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inverse proportion to the resistance to the flow of water through the material in which the caisson is sunk, and that the air-pressure which it is necessary to maintain in the air-chamber, to expel the water and dry the bottom, is always much less than, and frequently not more than 33 per cent, of, the pressure due to the column of water equal in height to the depth of immersion of the cutting edge. In transferring the loads from the column bases to the bottom of the footings the greatest care must be taken in all systems of construction that the stresses o umns. ^}ir0Ugq0U|- n0 p0int exceed the safe limits of stress for the various materials used. Steel is generally used for columns in preference to cast iron, because it affords greater facility for securing satisfactory connexions, because its defects of quality or workmanship are more surely detected by careful test and inspection, and because, on account of its superior elasticity and ductility, its fibre is less liable to fracture from slight deformations. It is used in preference to wrought iron on account of its lesser cost. Columns are generally built of riveted work of zeebars, channels, angles, plates, or lattice, of such form as will make the simplest and most easily constructed framing in the particular position in which the column is placed. The columns are sometimes run through two or more storeys and arranged to break joints at the different floors. In buildings to be used as offices, hotels, apartments, &c., it is usual in establishing the loads for the purpose of computation to assume that the columns carrying the roof and the upper storey will be called upon to sustain the full dead load due to material and the maximum computed variable load, but it is customary to reduce the variable loads at the rate of about 5 per cent, storey by storey towards the base, until a minimum of about 20 per cent, of the entire variable load is reached, for it is evidently impossible that the building can be loaded by a densely packed moving crowd in all of its storeys simultaneously. In the case of factories and buildings used for storage purposes the maximum variable load which can be imposed for any serious length of time on each floor must be used without reduction in computing the loads of the lower column, and proper allowances must be made for vibrating loads. In the case of very tall exposed buildings of small depth, the vertical load on the columns due to wind-pressure on the opposite side of the building must be computed and allowed for, and in case the lower columns are without lateral support their bending moment must be sufficient to resist the lateral pressure due to wind and eccentricity of loading. In computing the column sections a proper allowance must be made for any eccentricity of loading. It is usual to limit the height of sections of columns without lateral support to 30 diameters, and to limit the maximum fibre stress to 12,000 lb per square inch. The sectional areas are computed by the use of the ordinary formulae for columns and struts. For girders of small spans “ I ” beams or channels are generally used, but for greater spans girders are built of |riveted in side the form boxes withwith top Girders. anc bottomwork plates, plates,of and angles proper stiffening bars on the side plates, or “ I’s,” or lattice, or other forms of truss work. In girders and beams the ma.Yimnm fibre stress is usually limited to 16,000 lb. In very short girders the shear must be computed, and in long girders the deflexion, particularly the flexure from the variable load, since a flexure of more than -5^ of the length is liable to crack the plastering of the ceilings carried by the girders. The same necessity for computing shear and flexure applies to the floor beams. The floors between the girders are constructed of “ I ” beams, spaced generally about 5 feet between centres; their ends are usually framed to fit the form of the girders, and rest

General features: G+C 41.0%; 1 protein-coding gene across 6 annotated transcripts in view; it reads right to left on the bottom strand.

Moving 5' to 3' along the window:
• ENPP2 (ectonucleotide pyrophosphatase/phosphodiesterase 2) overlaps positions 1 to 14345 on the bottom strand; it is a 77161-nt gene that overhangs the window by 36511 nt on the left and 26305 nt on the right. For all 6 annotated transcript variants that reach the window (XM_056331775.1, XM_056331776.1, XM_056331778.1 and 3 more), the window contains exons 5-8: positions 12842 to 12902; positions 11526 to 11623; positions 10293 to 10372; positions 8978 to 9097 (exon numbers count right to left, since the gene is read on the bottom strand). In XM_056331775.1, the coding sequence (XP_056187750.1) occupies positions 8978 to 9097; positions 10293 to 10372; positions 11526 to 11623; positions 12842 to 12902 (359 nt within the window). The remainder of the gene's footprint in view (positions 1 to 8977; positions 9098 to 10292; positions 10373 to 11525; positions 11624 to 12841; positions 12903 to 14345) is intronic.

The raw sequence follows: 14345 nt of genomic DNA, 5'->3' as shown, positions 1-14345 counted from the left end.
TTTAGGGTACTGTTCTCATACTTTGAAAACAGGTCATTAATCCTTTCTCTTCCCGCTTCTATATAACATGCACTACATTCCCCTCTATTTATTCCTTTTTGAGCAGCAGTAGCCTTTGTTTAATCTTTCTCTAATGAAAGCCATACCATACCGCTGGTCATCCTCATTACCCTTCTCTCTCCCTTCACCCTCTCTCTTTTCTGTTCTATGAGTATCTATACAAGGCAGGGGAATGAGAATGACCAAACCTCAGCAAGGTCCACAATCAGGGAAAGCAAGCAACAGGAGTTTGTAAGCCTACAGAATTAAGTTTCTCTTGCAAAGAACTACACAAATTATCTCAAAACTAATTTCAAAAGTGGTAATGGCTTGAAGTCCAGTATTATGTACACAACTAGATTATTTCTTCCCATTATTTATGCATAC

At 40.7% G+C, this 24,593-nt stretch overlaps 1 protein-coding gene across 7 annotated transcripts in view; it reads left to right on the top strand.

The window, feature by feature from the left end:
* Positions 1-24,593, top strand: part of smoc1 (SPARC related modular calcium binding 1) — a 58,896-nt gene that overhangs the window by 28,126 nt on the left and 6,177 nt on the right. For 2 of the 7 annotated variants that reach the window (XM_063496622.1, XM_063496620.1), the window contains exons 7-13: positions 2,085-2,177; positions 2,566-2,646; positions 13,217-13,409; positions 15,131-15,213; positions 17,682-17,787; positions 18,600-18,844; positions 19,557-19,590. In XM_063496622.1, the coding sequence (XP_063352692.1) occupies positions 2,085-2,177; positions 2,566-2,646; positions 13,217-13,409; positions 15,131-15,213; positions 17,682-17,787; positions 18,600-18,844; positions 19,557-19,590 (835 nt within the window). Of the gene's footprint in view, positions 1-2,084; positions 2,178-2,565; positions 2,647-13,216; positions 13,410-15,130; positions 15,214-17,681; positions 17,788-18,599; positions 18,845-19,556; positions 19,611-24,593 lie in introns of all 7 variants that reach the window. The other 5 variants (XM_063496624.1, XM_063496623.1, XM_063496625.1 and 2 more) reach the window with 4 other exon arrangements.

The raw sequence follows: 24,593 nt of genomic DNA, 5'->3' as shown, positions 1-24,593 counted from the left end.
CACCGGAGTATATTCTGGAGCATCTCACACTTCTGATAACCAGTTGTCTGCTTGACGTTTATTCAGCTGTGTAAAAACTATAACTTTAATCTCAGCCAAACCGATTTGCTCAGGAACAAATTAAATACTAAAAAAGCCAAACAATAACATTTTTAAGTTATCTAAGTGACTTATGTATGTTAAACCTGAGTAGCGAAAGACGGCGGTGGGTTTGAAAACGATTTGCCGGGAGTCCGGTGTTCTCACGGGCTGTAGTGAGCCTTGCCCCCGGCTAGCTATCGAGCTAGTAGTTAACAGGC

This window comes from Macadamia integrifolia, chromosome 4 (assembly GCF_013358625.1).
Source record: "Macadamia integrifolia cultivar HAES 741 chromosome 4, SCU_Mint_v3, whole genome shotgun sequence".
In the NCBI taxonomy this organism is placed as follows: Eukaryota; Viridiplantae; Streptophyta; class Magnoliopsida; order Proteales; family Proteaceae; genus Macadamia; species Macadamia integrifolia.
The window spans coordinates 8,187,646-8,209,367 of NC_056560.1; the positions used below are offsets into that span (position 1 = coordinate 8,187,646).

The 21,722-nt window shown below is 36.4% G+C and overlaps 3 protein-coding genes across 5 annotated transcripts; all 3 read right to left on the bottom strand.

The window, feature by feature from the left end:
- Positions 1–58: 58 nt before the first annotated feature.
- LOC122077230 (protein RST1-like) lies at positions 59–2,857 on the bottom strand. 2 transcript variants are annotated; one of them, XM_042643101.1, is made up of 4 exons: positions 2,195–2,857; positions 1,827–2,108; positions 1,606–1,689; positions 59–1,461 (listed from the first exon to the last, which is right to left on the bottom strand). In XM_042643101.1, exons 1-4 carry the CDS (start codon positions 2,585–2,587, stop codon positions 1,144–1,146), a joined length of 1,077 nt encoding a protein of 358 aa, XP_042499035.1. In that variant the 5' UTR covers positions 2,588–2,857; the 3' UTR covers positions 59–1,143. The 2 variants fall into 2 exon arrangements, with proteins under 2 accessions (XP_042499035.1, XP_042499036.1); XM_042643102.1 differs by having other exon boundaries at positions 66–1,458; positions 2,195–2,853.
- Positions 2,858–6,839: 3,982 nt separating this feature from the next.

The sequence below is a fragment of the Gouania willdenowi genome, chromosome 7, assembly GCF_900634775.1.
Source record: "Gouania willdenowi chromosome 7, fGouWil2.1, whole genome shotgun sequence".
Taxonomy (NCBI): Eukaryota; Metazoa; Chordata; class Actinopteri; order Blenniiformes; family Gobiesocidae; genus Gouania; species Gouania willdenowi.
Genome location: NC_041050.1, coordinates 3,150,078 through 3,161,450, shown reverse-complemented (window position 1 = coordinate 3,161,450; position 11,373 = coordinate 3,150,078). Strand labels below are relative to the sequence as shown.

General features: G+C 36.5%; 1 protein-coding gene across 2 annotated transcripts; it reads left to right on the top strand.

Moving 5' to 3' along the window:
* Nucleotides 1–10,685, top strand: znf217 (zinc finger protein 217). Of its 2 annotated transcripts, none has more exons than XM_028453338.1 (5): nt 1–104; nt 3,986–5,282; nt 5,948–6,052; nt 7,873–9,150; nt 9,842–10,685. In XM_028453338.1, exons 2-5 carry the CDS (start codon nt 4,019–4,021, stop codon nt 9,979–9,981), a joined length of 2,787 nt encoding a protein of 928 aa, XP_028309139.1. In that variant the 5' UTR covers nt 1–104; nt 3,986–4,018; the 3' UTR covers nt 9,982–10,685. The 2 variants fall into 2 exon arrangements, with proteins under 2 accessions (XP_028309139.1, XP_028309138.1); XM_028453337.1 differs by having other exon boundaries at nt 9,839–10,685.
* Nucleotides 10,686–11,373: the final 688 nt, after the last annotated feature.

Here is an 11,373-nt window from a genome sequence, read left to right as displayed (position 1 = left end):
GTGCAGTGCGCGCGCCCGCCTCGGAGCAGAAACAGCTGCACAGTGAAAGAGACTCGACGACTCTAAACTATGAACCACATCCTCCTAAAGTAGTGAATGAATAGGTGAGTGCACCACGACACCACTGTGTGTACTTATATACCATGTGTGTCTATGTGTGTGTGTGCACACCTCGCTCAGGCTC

either upon their lower flanges, or upon seats formed of angles riveted to their webs, being secured to them by a pair of angles at each end of the beam riveted to its web and to the web of the girder. Sometimes the beams rest upon the girders, and are riveted through the flanges to it; in this case the abutting ends of beams are spliced by scarf plates placed on each side of the webs and secured by rivets. A similar construction is followed for flat roofs, the grades being generally formed in the girder and beam construction, and a flat ceiling secured by hanging from them, with steel straps, a light tier of ceiling beams. The floor beams are tied laterally by rods in continuous lines placed at or above their neutral axis. It is usual in both girders and beams to provide not only for the safe support of the greatest possible distributed load, but for the greatest weight, such as that of a safe or other heavy piece of furniture which may be moved over the floor at its weakest points, the centres of the girders and beams. It must always be borne in mind that the formulae for the ultimate strength of the “ I ” beams only hold good when the upper chord or flange is supported laterally. Steel cages may be divided into two classes. In the first and more frequent type the exterior columns and girders are embedded in and hidden by the masonry of the walls, in some cases being stee[ cage covered on their exterior surface by as little as 4 and generally by only 8 inches of masonry. In the second system the columns are placed inside of the wall, and beams or channels in couples are run in each side of and past the wall columns, or a floor beam is run through the column and allowed to project beyond it, or the floor beams are allowed to run over a wall girder between the columns and project beyond it, the projections in each case serving as cantilevers to carry the girders which are incorporated in the masonry of the wall for its direct support. The wall girders in both forms of construction are formed of “Z’s,” “ T’s,” or channels, sometimes carrying plates of proper forms which are riveted to them. The wall girders are always incorporated in the masonry. When the exterior columns and girders are embedded in the wall, the cement masonry and painted surfaces of the steel are expected to guard it from corrosion. Time only can prove whether this protection will be permanently efficient; for masonry, particularly when of brick, unless absolutely free from defects or cracks, and unless kept perfectly painted, will not only fail as a waterproof covering, but will maintain a damp surface in contact with the frame for a considerable time after each beating storm. It is claimed that a coating of cement mortar will prevent the oxidation of steel, but it is certain that it is very efficient in preventing the oxidation of paint. For the cantilever system it is claimed that all eccentricity of column loads is avoided, that the columns standing free within the wall are as readily protected from corrosion as any interior columns, that they can be at any time uncovered, examined, and if necessary replaced, and that while the failure of a column may result in the collapse of the building, the failure of a wall girder would be a local injury of relatively small importance, since in almost all cases there is a sufficient margin of strength in the wall to transfer the load to the wall girder next below. The steel used throughout the entire structure should be subjected to the most thorough chemical and mechanical tests and inspection, first at the mill and sub- ^ terjais sequently at the fabricating shops and the MS^ra building, to insure that it shall not contain more than *08 per cent, of phosphorus or ‘06 per cent, of sulphur, that it shall have an ultimate strength of between 60,000 and 70,000 5) per square inch, with an elastic limit of not less than 35,000 K) per square inch, and an elongation